Whether you want to reduce the greenhouse gases your home produces or lower the cost of your utilities, a heat pump might seem like a good idea. Here are some important factors to consider before you make a purchase.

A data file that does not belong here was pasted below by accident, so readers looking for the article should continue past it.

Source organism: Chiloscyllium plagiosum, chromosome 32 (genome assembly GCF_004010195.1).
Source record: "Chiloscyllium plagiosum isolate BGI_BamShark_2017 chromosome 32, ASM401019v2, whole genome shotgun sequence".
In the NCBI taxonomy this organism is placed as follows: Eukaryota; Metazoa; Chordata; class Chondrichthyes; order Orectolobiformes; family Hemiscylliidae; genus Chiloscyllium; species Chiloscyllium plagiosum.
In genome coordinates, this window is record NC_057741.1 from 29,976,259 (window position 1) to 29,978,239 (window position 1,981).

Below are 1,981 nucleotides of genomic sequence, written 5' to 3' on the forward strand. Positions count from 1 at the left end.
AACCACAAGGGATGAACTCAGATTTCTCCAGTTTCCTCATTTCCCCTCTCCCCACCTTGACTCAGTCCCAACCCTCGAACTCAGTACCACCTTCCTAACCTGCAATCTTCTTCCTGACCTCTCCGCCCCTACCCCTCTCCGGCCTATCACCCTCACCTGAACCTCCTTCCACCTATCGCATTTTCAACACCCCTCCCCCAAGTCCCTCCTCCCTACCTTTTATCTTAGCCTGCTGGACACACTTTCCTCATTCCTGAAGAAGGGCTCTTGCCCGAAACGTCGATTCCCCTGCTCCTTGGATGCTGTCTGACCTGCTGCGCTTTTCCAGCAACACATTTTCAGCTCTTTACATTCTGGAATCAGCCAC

The most commonly installed are air-source heat pumps, which resemble air conditioner units that sit outside your house. During winter, a liquid refrigerant in a copper coil extracts heat from the atmosphere as warm air naturally moves toward the cold. The heat transforms the refrigerant into a cold gas and a compressor then pressurizes the gas, raising its temperature and heating the air inside the house. The reverse happens in hot months, when heat inside the house is absorbed and transferred outside. That’s increasingly useful in temperate areas of the U.S., where people typically don’t have air conditioners but are being hit with climate-change-fueled heat waves.